The amount of your allowable contribution is determined by looking at how much you're over the low end of the phase-out range, then dividing that number by the total phase-out range. For example, say a 45-year-old married person has a modified adjusted gross income of $180,000. Her income is $2,000 over the low end of the phase-out range for married couples ($178,000), and the total range is $10,000 (the difference between $178,000 and $188,000). Her allowable Roth contribution amount will therefore be docked by 20% (her $2,000 overage divided by the total phase-out range of $10,000.) Thus, she can make a $4,400 contribution ($5,500 reduced by 20%) to a Roth in 2013.
A complicated mess? You bet. Thus, if it looks like you're at risk for falling into the phase-out range, it may well make sense to make a nondeductible IRA contribution and then convert to a Roth shortly thereafter because contribution limits don't apply to either maneuver. That way you're avoiding the phase-out range altogether, as well as the possibility of partial contributions. This maneuver won't be attractive if you have other traditional IRA assets, however, for reasons outlined in this article.
You noted in a previous article that if you have pretax assets in an IRA, you can avoid taxes on your backdoor Roth IRA by rolling those pretax IRA assets into your new employer's 401(k). But if the employer allows IRA rollovers, does it matter if the rolled IRA is a mix of deductible contributions and rollovers from a prior employer's 401(k)?
Opening a new nondeductible IRA and then converting to a Roth IRA shortly thereafter (the backdoor IRA maneuver) won't typically result in a tax bill--unless, that is, you have other traditional IRA assets that have never been taxed. If you have other traditional IRA assets, the portion of the conversion that is taxable will be based on your ratio of IRA assets that have been taxed (nondeductible contributions) to those IRA assets that have never been taxed (monies rolled over from traditional 401(k)s, deductible contributions, and investment earnings). For this reason, the backdoor IRA conversion may not be a good strategy for people with other traditional IRA assets, such as rollovers from previous employers' 401(k)s.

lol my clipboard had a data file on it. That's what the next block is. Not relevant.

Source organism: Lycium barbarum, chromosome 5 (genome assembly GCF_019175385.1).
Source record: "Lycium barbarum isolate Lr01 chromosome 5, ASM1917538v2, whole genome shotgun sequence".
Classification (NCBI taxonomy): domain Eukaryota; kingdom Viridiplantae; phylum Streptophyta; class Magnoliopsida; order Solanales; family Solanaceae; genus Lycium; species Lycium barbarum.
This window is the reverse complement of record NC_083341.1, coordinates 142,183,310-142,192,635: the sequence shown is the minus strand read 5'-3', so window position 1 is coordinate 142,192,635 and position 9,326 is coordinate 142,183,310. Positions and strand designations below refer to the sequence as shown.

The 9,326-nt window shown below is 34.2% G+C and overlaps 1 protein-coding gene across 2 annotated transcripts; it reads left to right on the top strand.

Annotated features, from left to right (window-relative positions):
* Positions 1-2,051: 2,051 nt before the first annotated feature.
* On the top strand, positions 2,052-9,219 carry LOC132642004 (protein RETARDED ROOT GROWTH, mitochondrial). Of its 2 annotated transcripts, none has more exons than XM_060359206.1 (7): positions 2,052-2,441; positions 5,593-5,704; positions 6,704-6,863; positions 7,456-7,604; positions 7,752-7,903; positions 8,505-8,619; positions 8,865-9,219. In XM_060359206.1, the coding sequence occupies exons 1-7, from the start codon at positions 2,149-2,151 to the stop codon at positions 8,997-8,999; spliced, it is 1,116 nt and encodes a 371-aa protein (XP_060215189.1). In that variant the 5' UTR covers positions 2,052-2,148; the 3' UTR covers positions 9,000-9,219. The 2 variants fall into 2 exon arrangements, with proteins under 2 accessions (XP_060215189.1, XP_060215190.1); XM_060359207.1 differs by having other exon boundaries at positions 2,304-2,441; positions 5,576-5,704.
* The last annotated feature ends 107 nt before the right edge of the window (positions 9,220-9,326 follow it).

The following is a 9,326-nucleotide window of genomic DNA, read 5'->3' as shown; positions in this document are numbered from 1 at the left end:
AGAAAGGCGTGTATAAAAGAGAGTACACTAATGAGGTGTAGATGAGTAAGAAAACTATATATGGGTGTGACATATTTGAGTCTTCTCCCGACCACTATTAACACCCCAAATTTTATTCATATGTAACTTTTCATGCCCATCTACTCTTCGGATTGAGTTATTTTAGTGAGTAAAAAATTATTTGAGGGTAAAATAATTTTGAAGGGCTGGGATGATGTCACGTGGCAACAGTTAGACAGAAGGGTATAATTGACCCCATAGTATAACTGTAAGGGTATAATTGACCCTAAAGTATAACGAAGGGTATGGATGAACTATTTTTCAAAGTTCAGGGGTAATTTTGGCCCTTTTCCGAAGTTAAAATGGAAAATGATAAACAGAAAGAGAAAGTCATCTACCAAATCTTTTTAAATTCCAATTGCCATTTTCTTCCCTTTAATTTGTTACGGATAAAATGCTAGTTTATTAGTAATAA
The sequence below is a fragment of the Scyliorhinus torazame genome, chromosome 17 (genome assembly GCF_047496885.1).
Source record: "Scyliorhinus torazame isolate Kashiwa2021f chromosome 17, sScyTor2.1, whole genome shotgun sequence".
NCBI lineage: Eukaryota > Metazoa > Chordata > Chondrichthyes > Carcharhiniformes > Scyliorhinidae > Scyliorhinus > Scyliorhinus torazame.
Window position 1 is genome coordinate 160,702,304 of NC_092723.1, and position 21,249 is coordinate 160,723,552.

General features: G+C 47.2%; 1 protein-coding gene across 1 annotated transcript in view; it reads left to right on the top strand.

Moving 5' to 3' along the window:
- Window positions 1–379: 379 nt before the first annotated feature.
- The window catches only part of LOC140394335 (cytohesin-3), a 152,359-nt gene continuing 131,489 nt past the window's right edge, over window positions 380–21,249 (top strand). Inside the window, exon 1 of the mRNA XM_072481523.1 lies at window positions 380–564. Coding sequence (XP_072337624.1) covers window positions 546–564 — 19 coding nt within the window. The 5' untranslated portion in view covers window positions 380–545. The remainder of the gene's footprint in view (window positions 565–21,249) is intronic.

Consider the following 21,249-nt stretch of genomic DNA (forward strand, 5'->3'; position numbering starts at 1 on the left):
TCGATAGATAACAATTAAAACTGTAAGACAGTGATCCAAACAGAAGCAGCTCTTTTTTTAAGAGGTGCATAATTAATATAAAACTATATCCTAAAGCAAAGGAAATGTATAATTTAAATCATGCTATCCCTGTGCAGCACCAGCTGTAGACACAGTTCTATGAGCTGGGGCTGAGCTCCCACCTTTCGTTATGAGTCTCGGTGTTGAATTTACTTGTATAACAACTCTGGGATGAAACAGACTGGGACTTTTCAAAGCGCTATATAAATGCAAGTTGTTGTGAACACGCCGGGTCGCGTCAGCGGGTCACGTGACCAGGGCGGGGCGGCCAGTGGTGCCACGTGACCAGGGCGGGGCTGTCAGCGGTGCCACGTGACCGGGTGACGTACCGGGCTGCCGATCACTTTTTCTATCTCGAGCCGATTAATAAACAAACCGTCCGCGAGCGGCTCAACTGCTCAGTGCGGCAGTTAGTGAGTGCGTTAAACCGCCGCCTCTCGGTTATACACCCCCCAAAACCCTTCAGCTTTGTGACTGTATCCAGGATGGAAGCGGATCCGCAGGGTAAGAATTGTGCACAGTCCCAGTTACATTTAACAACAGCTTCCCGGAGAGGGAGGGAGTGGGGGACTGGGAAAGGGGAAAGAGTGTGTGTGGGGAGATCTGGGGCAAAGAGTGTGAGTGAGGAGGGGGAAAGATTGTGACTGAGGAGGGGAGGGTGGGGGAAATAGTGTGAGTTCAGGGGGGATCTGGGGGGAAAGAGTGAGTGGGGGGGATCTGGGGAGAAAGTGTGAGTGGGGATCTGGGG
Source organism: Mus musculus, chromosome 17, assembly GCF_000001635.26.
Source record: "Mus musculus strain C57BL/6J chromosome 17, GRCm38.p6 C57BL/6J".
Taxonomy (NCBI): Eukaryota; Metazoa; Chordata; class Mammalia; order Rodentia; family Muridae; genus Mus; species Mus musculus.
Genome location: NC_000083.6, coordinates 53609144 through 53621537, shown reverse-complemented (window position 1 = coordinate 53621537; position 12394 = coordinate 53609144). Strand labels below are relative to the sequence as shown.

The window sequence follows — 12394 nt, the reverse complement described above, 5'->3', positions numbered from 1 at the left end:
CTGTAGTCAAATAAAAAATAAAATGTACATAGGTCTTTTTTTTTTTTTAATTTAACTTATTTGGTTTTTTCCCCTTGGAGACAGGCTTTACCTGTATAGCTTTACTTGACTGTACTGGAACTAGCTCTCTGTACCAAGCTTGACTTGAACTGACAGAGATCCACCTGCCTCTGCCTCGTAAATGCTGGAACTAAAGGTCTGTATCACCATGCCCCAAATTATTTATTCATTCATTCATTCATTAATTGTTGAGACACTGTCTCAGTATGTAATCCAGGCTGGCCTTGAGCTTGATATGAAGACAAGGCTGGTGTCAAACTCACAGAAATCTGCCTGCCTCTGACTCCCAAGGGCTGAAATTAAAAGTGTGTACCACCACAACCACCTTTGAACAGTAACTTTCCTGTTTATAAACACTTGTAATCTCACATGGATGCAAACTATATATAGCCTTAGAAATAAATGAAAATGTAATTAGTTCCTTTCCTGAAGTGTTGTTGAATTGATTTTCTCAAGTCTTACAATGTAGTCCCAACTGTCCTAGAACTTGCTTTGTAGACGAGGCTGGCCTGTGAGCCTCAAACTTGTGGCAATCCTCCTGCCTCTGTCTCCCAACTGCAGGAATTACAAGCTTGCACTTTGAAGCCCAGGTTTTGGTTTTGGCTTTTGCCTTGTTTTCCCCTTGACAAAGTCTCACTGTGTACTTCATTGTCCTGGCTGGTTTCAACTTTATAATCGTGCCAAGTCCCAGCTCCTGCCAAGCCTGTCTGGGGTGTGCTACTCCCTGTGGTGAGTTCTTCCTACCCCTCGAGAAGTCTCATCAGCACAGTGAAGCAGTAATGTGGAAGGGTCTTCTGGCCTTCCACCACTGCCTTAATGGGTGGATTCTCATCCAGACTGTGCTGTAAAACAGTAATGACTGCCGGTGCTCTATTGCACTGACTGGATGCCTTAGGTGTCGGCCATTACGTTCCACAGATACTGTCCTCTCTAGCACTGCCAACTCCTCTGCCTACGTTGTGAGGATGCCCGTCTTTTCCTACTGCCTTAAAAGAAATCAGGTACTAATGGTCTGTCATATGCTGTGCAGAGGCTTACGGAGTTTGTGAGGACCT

However, as you note, a possible workaround is to roll pretax traditional IRA assets into a current employer's 401(k). In so doing, you can effectively get those monies out of your IRA kitty, thereby starting with a clean slate with your new nondeductible IRA contribution.
In the past, the Internal Revenue Service made a distinction between assets that got into an IRA because they were rolled over from a previous employer's 401(k) plan and those that got into the IRA because the account owner contributed funds directly to the IRA from the get-go. (The former was called a conduit IRA and the latter a contributory IRA, and if these two account types got mashed together, the account was said to be 'commingled.') The IRS has since relaxed that distinction, however. Now, if you choose to do a reverse rollover--that is, move money from your IRA to your employer's 401(k) because you intend to do a backdoor IRA--you only need to make sure of three things: 1) that your employer's plan allows such a transfer; 2) that you're contributing only pretax IRA monies to the 401(k) (you cannot move aftertax IRA assets (that is, nondeductible IRA contributions) into a 401(k)); and 3) that your 401(k) plan is a worthy receptacle for new assets.
I have an account, Account A, with traditional IRA money. Could I open a new account, Account B, and make use of the backdoor conversion option for that account only and leave the Account A money in the traditional account? Or is the IRS mixing both accounts and mandating the tax regardless of which account was converted?
As appealing as your strategy sounds as a means of doing a tax-free backdoor IRA when you already have other traditional IRA assets, the IRS "pro rata" rule pertains to all of your IRA assets. Therefore, the tax treatment of your new IRA--Account B--would be based on the ratio of money that has never been taxed in all of your IRAs relative to any aftertax monies in all of your IRAs. Assuming you put $5,500 of aftertax dollars into Account B but had $100,000 in pretax dollars in Account A, your conversion of Account B would be more than 95% taxable, because more than 95% of your total IRA assets have never been taxed.